VEGETABLE FARMERS ACQUIRE SKILLS TO PROTECT THEIR FARMS

Vegetable farmers in Gomoa Brofo, a farming community in the Central Region of Ghana, are in a stronger position to protect their farms against pests. 

Access to extension services from the Ministry of Food and Agriculture (MoFA) has enabled many vegetable farmers in Gomoa Brofo to gain more from their farming business as they were exposed to best farming practices. 

The farmers who acquired the requisite skills and knowledge in the application of pesticides through vigorous training provided by an agriculture extension officer from the MoFA, said they have been able to improve on their yields which have also translated into more income. 

Madam Grace Paintsil, President of the Association explained that before the training programme, the farmers were only able to farm up to two (2) acres of land but currently that figure has doubled to four (4) acres because they now adopt best methods of farming.

“We are now gaining more from the farming business due to the awareness of the best farming practices courtesy the BUSAC Fund supported programme,” she said.

Adding that “the individual members are also able to make more money to cater for their families and other people who depend on them for a living.”

She added that the association has grown in terms of the membership. It started with 40 members but it has arisen to over 70 members with more women than men spreading around the community.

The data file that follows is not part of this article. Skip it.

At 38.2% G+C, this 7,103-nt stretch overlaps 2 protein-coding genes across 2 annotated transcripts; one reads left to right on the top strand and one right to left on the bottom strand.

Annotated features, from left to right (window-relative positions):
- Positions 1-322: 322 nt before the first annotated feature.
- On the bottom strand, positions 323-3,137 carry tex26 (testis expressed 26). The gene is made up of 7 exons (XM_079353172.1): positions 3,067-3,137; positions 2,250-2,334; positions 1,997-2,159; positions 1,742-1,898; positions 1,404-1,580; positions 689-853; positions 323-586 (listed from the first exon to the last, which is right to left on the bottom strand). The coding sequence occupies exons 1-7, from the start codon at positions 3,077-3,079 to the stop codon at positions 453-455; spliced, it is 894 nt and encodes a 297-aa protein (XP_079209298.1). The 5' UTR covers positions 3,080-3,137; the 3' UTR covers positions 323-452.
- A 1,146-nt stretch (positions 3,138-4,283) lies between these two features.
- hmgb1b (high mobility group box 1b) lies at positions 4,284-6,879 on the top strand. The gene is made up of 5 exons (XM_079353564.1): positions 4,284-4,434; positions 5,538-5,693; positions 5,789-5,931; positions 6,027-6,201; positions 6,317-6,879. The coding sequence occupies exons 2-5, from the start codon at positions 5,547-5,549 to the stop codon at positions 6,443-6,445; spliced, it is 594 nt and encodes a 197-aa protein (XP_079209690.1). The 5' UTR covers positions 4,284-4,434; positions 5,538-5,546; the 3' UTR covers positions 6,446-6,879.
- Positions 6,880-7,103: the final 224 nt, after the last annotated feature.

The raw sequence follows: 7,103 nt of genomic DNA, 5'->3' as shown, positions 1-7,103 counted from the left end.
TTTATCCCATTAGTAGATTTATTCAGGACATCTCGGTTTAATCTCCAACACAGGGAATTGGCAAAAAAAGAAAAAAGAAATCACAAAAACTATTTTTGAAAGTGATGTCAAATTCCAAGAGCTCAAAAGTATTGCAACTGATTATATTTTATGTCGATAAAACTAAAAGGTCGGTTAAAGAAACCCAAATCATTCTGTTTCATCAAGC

Madam Grace Paintsil revealed that the BUSAC Fund’s intervention was timely, given the kind of frustration they were going through at the hands of the pests and insects. 

“We thank BUSAC Fund and its development partners DANIDA, USAID, and EU so much because they have helped us to regain confidence in our business and also be able to cater to our families and other people who depend on us for a living,” she said.

Patricia Attah, a member of the Association stated that her farming business has been given a new facelift following the advocacy action.  She said she had acquired more skills to engage in the farming business without facing the challenges that existed before the advocacy action.

“In fact I have acquired the skills to do my farming. I will transfer the skills that I have acquired to my family members and friends who want to go into farming,” she said.

The training dubbed “Access to improved and effective methods of farming leading to good yields” formed part of the Business Sector Advocacy Challenge (BUSAC) Fund advocacy programme by the Association.

Until the advocacy action, infestation of crops by pests, insects and weeds that led to poor yields were the main problems affecting the vegetable growers. This problem persisted largely because of their inability to access the limited number of Agric extension officers in the Gomoa District who would otherwise have equipped them with improved methods of farming such as effective use of fertilizers, pesticides and multiply improved seedling.

As part of the advocacy action, MoFA assigned an extension officer to the community to oversee the activities of the association in educating its members on the approved methods of farming.

The BUSAC Fund aims at contributing to the creation of a more enabling business environment for the development and growth of the Ghanaian private sector.

This is achieved by empowering business membership organizations, trade unions, and the media, to influence public policy formulation by undertaking appropriate research, developing evidence-based policy positions and advocating those positions with government and other private sector organizations that may be targeted by the action.

 


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